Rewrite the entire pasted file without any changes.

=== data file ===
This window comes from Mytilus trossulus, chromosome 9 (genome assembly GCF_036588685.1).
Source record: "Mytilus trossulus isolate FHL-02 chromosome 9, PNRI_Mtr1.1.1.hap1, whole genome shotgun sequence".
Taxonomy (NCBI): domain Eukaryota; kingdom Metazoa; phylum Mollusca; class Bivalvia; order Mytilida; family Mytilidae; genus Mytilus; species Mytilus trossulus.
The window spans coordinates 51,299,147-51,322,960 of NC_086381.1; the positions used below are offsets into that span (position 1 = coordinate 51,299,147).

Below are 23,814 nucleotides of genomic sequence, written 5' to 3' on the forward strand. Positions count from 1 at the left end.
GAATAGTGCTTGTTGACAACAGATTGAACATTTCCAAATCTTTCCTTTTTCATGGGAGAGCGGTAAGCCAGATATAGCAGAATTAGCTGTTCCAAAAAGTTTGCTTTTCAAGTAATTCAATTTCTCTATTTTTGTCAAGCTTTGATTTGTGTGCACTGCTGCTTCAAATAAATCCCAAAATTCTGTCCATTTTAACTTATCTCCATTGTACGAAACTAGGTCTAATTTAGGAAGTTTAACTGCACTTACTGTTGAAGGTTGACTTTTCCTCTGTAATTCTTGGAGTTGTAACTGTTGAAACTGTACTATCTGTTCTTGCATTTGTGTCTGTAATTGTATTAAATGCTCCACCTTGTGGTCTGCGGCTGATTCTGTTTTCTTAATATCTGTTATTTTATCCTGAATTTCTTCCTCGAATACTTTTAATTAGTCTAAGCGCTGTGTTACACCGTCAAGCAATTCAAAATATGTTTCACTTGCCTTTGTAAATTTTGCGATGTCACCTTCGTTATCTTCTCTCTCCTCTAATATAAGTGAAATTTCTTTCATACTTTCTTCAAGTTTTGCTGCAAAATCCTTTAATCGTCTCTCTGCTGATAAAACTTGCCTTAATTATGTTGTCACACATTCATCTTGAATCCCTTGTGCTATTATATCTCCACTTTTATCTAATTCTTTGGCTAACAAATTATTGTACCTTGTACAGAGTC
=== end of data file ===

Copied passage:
This window comes from Mytilus trossulus, chromosome 9 (genome assembly GCF_036588685.1).
Source record: "Mytilus trossulus isolate FHL-02 chromosome 9, PNRI_Mtr1.1.1.hap1, whole genome shotgun sequence".
Taxonomy (NCBI): domain Eukaryota; kingdom Metazoa; phylum Mollusca; class Bivalvia; order Mytilida; family Mytilidae; genus Mytilus; species Mytilus trossulus.
The window spans coordinates 51,299,147-51,322,960 of NC_086381.1; the positions used below are offsets into that span (position 1 = coordinate 51,299,147).

Below are 23,814 nucleotides of genomic sequence, written 5' to 3' on the forward strand. Positions count from 1 at the left end.
GAATAGTGCTTGTTGACAACAGATTGAACATTTCCAAATCTTTCCTTTTTCATGGGAGAGCGGTAAGCCAGATATAGCAGAATTAGCTGTTCCAAAAAGTTTGCTTTTCAAGTAATTCAATTTCTCTATTTTTGTCAAGCTTTGATTTGTGTGCACTGCTGCTTCAAATAAATCCCAAAATTCTGTCCATTTTAACTTATCTCCATTGTACGAAACTAGGTCTAATTTAGGAAGTTTAACTGCACTTACTGTTGAAGGTTGACTTTTCCTCTGTAATTCTTGGAGTTGTAACTGTTGAAACTGTACTATCTGTTCTTGCATTTGTGTCTGTAATTGTATTAAATGCTCCACCTTGTGGTCTGCGGCTGATTCTGTTTTCTTAATATCTGTTATTTTATCCTGAATTTCTTCCTCGAATACTTTTAATTAGTCTAAGCGCTGTGTTACACCGTCAAGCAATTCAAAATATGTTTCACTTGCCTTTGTAAATTTTGCGATGTCACCTTCGTTATCTTCTCTCTCCTCTAATATAAGTGAAATTTCTTTCATACTTTCTTCAAGTTTTGCTGCAAAATCCTTTAATCGTCTCTCTGCTGATAAAACTTGCCTTAATTATGTTGTCACACATTCATCTTGAATCCCTTGTGCTATTATATCTCCACTTTTATCTAATTCTTTGGCTAACAAATTATTGTACCTTGTACAGAGTC